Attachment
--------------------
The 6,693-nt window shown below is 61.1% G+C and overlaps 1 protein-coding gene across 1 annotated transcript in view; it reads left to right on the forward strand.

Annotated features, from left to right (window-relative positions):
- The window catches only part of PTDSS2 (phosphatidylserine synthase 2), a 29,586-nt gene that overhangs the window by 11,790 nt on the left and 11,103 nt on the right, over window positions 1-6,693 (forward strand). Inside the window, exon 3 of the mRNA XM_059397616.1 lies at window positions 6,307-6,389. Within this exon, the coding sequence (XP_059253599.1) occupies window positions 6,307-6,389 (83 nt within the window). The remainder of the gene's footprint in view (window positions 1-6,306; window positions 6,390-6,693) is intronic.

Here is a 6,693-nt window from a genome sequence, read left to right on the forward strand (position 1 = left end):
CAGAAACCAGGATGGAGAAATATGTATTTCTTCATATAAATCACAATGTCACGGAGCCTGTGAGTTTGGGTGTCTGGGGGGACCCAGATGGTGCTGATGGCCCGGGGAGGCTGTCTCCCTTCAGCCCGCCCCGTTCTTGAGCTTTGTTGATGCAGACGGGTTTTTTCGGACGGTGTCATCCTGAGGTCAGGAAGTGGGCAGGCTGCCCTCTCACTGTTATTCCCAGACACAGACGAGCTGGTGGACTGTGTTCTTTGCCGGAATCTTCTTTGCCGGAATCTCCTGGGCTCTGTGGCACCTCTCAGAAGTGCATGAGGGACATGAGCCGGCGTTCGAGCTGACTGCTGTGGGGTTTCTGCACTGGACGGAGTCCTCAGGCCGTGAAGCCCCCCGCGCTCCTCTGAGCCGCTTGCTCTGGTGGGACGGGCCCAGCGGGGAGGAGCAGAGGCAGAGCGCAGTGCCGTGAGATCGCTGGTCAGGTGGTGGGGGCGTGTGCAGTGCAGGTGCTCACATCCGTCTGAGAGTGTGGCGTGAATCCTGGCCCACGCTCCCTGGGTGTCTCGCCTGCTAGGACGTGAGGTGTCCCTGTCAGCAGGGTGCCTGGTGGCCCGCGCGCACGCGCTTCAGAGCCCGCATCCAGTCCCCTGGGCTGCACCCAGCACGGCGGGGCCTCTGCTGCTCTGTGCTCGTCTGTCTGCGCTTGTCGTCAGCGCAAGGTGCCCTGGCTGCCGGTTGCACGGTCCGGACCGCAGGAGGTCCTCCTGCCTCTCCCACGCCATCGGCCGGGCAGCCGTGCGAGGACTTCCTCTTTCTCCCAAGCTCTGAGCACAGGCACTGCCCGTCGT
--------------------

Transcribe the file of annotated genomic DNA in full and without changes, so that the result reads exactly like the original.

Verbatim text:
The 6,693-nt window shown below is 61.1% G+C and overlaps 1 protein-coding gene across 1 annotated transcript in view; it reads left to right on the forward strand.

Annotated features, from left to right (window-relative positions):
- The window catches only part of PTDSS2 (phosphatidylserine synthase 2), a 29,586-nt gene that overhangs the window by 11,790 nt on the left and 11,103 nt on the right, over window positions 1-6,693 (forward strand). Inside the window, exon 3 of the mRNA XM_059397616.1 lies at window positions 6,307-6,389. Within this exon, the coding sequence (XP_059253599.1) occupies window positions 6,307-6,389 (83 nt within the window). The remainder of the gene's footprint in view (window positions 1-6,306; window positions 6,390-6,693) is intronic.

Here is a 6,693-nt window from a genome sequence, read left to right on the forward strand (position 1 = left end):
CAGAAACCAGGATGGAGAAATATGTATTTCTTCATATAAATCACAATGTCACGGAGCCTGTGAGTTTGGGTGTCTGGGGGGACCCAGATGGTGCTGATGGCCCGGGGAGGCTGTCTCCCTTCAGCCCGCCCCGTTCTTGAGCTTTGTTGATGCAGACGGGTTTTTTCGGACGGTGTCATCCTGAGGTCAGGAAGTGGGCAGGCTGCCCTCTCACTGTTATTCCCAGACACAGACGAGCTGGTGGACTGTGTTCTTTGCCGGAATCTTCTTTGCCGGAATCTCCTGGGCTCTGTGGCACCTCTCAGAAGTGCATGAGGGACATGAGCCGGCGTTCGAGCTGACTGCTGTGGGGTTTCTGCACTGGACGGAGTCCTCAGGCCGTGAAGCCCCCCGCGCTCCTCTGAGCCGCTTGCTCTGGTGGGACGGGCCCAGCGGGGAGGAGCAGAGGCAGAGCGCAGTGCCGTGAGATCGCTGGTCAGGTGGTGGGGGCGTGTGCAGTGCAGGTGCTCACATCCGTCTGAGAGTGTGGCGTGAATCCTGGCCCACGCTCCCTGGGTGTCTCGCCTGCTAGGACGTGAGGTGTCCCTGTCAGCAGGGTGCCTGGTGGCCCGCGCGCACGCGCTTCAGAGCCCGCATCCAGTCCCCTGGGCTGCACCCAGCACGGCGGGGCCTCTGCTGCTCTGTGCTCGTCTGTCTGCGCTTGTCGTCAGCGCAAGGTGCCCTGGCTGCCGGTTGCACGGTCCGGACCGCAGGAGGTCCTCCTGCCTCTCCCACGCCATCGGCCGGGCAGCCGTGCGAGGACTTCCTCTTTCTCCCAAGCTCTGAGCACAGGCACTGCCCGTCGT